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Nathan Weinbender reviews "Challengers"

Film still of Josh O'Connor and Zendaya in Challengers (2024).
Challengers, Frenesy Film Co./MGM/Pascal Pictures/Why Are You Acting Prod./Amazon MGM Studios, 2024.
Film still of Josh O'Connor and Zendaya in Challengers (2024).


Challengers is the story of three characters and three relationships, all of them fraught with ego, domination and sexual temptation. It’s the stuff of classic melodrama. Two lifelong friends chase the same ambition and the same woman, one finds success while the other is undone by his own hubris, and the fates ultimately decide that they must face off, years later, in a career-defining tête-à-tête.

But as directed by Luca Guadagnino, the sensualist behind such films as Call Me by Your Name and A Bigger Splash, Challengers is hardly a stuffy character study or chamber piece—it’s exuberant, excessive and unexpectedly funny, a movie made with as much feverish style and irrepressible swagger as the people it’s about.

One of them is rising tennis star Tashi Donaldson (Zendaya), who’s already a commanding presence on the court as she heads off to Stanford. At a US Open youth tournament, she encounters fellow tennis phenoms Art Donaldson (Mike Faist) and Patrick Zweig (Josh O’Connor), longtime doubles partners known as Fire and Ice. They’re both attracted to Tashi. She’s attracted by their attraction. And she makes them a wager: Whoever wins the following day’s match will get her number.

Flash forward 13 years. Tashi’s career was stopped short by an injury, and now she’s married to and coaching Art, who is a superstar. Neither of them are in contact with Patrick, who’s picking up girls in bars just so he can have a place to crash. The trio find themselves together again at another tournament, which will pit the now-estranged Patrick and Art against one another—one man at the peak of his powers, one looking for a leg-up, both under the watchful eye of the woman who has always beguiled them.

The screenplay, by first-time writer Justin Kuritzkes, shuffles the events of a decade-plus so that we’re being volleyed back and forth through time like a tennis ball over a net. It’s typical of the movie’s restless style. The thudding, thrilling electronic music by Trent Reznor and Atticus Ross scores conversations as if they’re action scenes. Guadagnino and his cinematographer Sayombhu Mukdeeprom also give the movie a visual edge, with extreme close-ups, slo-mo and seemingly impossible camera angles. I was occasionally reminded of Tom Tykwer’s Run Lola Run, a film so propulsive and kinetic that it seemed to have a pulse of its own.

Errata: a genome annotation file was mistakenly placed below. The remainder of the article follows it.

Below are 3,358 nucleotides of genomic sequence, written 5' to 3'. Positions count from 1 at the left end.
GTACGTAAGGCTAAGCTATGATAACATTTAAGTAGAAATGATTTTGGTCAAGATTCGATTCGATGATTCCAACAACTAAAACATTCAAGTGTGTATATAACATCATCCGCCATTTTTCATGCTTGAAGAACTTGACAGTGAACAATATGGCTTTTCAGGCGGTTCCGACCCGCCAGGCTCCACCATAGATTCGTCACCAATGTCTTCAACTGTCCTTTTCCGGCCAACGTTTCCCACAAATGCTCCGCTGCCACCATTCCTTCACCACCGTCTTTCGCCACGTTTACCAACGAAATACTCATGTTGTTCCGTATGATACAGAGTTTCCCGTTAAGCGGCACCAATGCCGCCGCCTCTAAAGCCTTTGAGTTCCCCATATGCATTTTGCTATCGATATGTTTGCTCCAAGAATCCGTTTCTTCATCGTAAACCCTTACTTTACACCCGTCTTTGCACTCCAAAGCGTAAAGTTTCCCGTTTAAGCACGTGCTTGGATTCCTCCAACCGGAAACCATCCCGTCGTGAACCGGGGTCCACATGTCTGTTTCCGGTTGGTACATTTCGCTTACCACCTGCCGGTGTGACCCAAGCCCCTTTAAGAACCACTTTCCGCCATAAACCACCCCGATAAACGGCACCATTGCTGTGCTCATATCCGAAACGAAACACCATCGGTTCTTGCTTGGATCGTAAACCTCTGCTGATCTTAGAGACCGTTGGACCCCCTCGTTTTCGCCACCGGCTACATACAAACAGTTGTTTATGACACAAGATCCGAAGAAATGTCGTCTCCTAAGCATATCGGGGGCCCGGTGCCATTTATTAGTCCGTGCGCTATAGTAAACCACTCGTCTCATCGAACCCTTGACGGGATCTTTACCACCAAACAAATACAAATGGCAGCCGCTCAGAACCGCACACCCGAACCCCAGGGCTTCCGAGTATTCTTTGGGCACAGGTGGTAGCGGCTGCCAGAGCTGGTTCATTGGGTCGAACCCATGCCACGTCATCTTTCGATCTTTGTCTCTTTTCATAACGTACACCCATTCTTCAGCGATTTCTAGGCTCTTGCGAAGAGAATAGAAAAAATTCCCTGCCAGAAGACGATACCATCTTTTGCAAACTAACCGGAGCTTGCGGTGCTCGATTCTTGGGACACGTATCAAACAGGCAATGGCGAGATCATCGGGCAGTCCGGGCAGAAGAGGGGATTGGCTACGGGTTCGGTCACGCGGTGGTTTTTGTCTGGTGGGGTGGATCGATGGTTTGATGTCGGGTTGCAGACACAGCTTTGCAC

Challengers works on the level of pure sensation and giddy, even goofy titillation, though the shifting allegiances that develop between these three characters—steely determination masking bone-deep insecurities—are fascinating in their own right. Mainstream filmmaking has become so timid, so averse to big declarations of emotion, so petrified of any perceived vulgarity, so afraid that, God forbid, an audience might mistake something for camp. It all feels washed out, neutered, bland.

Guadagnino has no such restraint, for better or for worse, and that gleeful audacity works here. Whether he’s putting us in the POV of a bouncing tennis ball or staging a dramatic confrontation in the midst of a giant windstorm, he has pulled off a rarity: a big-budget drama with major young stars that feels fresh, exciting, strange and adult. Challengers is like an Almodóvar film, often overheated and completely unafraid of looking ridiculous, but somehow still sleek and classy and cool.

For Spokane Public Radio, I'm Nathan Weinbender.


Nathan Weinbender is one of the film critics heard on Spokane Public Radio’s Movies 101, Friday evenings at 6:30 PM here on KPBX.

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  • On this week's show, Dan Webster, Nathan Weinbender, and Mary Pat Treuthart discuss two films that involve the theme of challenges. The first is “Challengers,” director Luca Guadagnino’s look at a three-way relationship among tennis players. The second is a challenge to our very senses, director Bertrand Bonello’s head-scratching study “The Beast.”
  • “Challengers” is a study of desire, whether for athletic success or romantic intimacy—and sometimes both, Dan Webster says in his review.